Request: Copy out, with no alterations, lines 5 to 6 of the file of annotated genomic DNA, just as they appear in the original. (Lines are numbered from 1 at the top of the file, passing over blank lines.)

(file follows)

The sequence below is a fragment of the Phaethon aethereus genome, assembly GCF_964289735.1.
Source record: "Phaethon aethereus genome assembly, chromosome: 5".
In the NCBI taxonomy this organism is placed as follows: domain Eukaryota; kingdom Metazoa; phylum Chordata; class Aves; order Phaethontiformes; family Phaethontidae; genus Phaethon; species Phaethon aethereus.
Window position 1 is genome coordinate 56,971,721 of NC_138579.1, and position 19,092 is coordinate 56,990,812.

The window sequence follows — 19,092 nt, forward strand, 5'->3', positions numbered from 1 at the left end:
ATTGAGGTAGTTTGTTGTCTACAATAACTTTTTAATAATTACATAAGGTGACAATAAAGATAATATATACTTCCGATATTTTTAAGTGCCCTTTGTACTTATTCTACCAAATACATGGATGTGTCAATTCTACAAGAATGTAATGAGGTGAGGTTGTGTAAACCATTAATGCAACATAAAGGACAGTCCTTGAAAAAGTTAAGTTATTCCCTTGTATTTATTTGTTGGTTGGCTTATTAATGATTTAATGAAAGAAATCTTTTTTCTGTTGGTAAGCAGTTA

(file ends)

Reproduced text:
The window sequence follows — 19,092 nt, forward strand, 5'->3', positions numbered from 1 at the left end:
ATTGAGGTAGTTTGTTGTCTACAATAACTTTTTAATAATTACATAAGGTGACAATAAAGATAATATATACTTCCGATATTTTTAAGTGCCCTTTGTACTTATTCTACCAAATACATGGATGTGTCAATTCTACAAGAATGTAATGAGGTGAGGTTGTGTAAACCATTAATGCAACATAAAGGACAGTCCTTGAAAAAGTTAAGTTATTCCCTTGTATTTATTTGTTGGTTGGCTTATTAATGATTTAATGAAAGAAATCTTTTTTCTGTTGGTAAGCAGTTA